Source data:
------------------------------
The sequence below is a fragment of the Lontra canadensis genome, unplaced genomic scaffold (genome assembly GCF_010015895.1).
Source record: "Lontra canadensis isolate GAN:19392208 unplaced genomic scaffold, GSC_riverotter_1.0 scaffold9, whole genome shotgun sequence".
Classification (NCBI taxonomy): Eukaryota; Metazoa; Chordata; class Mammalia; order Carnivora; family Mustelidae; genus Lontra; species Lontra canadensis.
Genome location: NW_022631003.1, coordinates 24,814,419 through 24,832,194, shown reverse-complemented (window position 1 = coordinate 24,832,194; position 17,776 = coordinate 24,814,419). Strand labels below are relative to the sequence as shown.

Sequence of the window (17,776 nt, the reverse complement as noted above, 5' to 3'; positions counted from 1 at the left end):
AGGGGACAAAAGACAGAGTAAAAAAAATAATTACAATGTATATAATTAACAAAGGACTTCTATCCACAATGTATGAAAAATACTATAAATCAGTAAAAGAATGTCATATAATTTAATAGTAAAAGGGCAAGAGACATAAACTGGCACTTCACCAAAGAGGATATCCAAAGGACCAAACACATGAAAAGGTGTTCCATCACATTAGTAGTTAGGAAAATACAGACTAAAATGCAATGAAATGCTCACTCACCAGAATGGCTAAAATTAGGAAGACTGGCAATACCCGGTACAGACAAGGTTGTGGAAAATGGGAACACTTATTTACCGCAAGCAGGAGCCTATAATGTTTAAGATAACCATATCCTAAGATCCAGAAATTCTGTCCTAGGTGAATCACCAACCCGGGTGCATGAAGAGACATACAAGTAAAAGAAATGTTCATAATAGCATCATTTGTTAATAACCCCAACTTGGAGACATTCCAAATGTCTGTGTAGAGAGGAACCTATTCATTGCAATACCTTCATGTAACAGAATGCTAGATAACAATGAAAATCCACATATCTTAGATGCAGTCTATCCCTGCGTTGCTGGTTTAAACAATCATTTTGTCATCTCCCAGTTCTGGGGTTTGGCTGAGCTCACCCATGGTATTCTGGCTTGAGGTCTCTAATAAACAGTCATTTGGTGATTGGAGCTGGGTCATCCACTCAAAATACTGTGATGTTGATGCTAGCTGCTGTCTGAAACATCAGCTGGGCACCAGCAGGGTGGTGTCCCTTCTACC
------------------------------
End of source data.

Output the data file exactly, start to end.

The sequence below is a fragment of the Lontra canadensis genome, unplaced genomic scaffold (genome assembly GCF_010015895.1).
Source record: "Lontra canadensis isolate GAN:19392208 unplaced genomic scaffold, GSC_riverotter_1.0 scaffold9, whole genome shotgun sequence".
Classification (NCBI taxonomy): Eukaryota; Metazoa; Chordata; class Mammalia; order Carnivora; family Mustelidae; genus Lontra; species Lontra canadensis.
Genome location: NW_022631003.1, coordinates 24,814,419 through 24,832,194, shown reverse-complemented (window position 1 = coordinate 24,832,194; position 17,776 = coordinate 24,814,419). Strand labels below are relative to the sequence as shown.

Sequence of the window (17,776 nt, the reverse complement as noted above, 5' to 3'; positions counted from 1 at the left end):
AGGGGACAAAAGACAGAGTAAAAAAAATAATTACAATGTATATAATTAACAAAGGACTTCTATCCACAATGTATGAAAAATACTATAAATCAGTAAAAGAATGTCATATAATTTAATAGTAAAAGGGCAAGAGACATAAACTGGCACTTCACCAAAGAGGATATCCAAAGGACCAAACACATGAAAAGGTGTTCCATCACATTAGTAGTTAGGAAAATACAGACTAAAATGCAATGAAATGCTCACTCACCAGAATGGCTAAAATTAGGAAGACTGGCAATACCCGGTACAGACAAGGTTGTGGAAAATGGGAACACTTATTTACCGCAAGCAGGAGCCTATAATGTTTAAGATAACCATATCCTAAGATCCAGAAATTCTGTCCTAGGTGAATCACCAACCCGGGTGCATGAAGAGACATACAAGTAAAAGAAATGTTCATAATAGCATCATTTGTTAATAACCCCAACTTGGAGACATTCCAAATGTCTGTGTAGAGAGGAACCTATTCATTGCAATACCTTCATGTAACAGAATGCTAGATAACAATGAAAATCCACATATCTTAGATGCAGTCTATCCCTGCGTTGCTGGTTTAAACAATCATTTTGTCATCTCCCAGTTCTGGGGTTTGGCTGAGCTCACCCATGGTATTCTGGCTTGAGGTCTCTAATAAACAGTCATTTGGTGATTGGAGCTGGGTCATCCACTCAAAATACTGTGATGTTGATGCTAGCTGCTGTCTGAAACATCAGCTGGGCACCAGCAGGGTGGTGTCCCTTCTACC